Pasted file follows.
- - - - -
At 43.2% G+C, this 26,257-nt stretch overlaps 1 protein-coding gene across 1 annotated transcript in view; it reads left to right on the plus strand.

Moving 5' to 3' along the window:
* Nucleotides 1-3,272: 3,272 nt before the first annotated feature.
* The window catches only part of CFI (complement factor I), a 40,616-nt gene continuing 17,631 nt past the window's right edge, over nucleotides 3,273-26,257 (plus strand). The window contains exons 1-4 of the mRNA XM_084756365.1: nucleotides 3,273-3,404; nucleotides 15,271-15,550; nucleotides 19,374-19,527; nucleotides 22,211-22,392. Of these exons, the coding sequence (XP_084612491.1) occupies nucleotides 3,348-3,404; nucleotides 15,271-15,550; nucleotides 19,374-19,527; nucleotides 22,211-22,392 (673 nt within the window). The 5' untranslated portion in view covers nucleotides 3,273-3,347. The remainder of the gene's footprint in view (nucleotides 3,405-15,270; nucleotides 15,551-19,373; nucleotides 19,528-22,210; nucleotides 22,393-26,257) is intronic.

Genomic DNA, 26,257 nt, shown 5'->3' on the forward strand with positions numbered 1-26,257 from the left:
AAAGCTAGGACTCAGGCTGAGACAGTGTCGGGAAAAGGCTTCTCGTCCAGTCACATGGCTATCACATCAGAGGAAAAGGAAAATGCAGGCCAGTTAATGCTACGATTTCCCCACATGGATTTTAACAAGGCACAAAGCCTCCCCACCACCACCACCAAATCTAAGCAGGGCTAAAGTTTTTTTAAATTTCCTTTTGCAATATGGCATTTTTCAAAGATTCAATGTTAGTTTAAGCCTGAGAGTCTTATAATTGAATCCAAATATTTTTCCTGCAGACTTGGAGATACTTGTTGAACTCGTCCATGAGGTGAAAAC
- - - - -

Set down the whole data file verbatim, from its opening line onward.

At 43.2% G+C, this 26,257-nt stretch overlaps 1 protein-coding gene across 1 annotated transcript in view; it reads left to right on the plus strand.

Moving 5' to 3' along the window:
* Nucleotides 1-3,272: 3,272 nt before the first annotated feature.
* The window catches only part of CFI (complement factor I), a 40,616-nt gene continuing 17,631 nt past the window's right edge, over nucleotides 3,273-26,257 (plus strand). The window contains exons 1-4 of the mRNA XM_084756365.1: nucleotides 3,273-3,404; nucleotides 15,271-15,550; nucleotides 19,374-19,527; nucleotides 22,211-22,392. Of these exons, the coding sequence (XP_084612491.1) occupies nucleotides 3,348-3,404; nucleotides 15,271-15,550; nucleotides 19,374-19,527; nucleotides 22,211-22,392 (673 nt within the window). The 5' untranslated portion in view covers nucleotides 3,273-3,347. The remainder of the gene's footprint in view (nucleotides 3,405-15,270; nucleotides 15,551-19,373; nucleotides 19,528-22,210; nucleotides 22,393-26,257) is intronic.

Genomic DNA, 26,257 nt, shown 5'->3' on the forward strand with positions numbered 1-26,257 from the left:
AAAGCTAGGACTCAGGCTGAGACAGTGTCGGGAAAAGGCTTCTCGTCCAGTCACATGGCTATCACATCAGAGGAAAAGGAAAATGCAGGCCAGTTAATGCTACGATTTCCCCACATGGATTTTAACAAGGCACAAAGCCTCCCCACCACCACCACCAAATCTAAGCAGGGCTAAAGTTTTTTTAAATTTCCTTTTGCAATATGGCATTTTTCAAAGATTCAATGTTAGTTTAAGCCTGAGAGTCTTATAATTGAATCCAAATATTTTTCCTGCAGACTTGGAGATACTTGTTGAACTCGTCCATGAGGTGAAAAC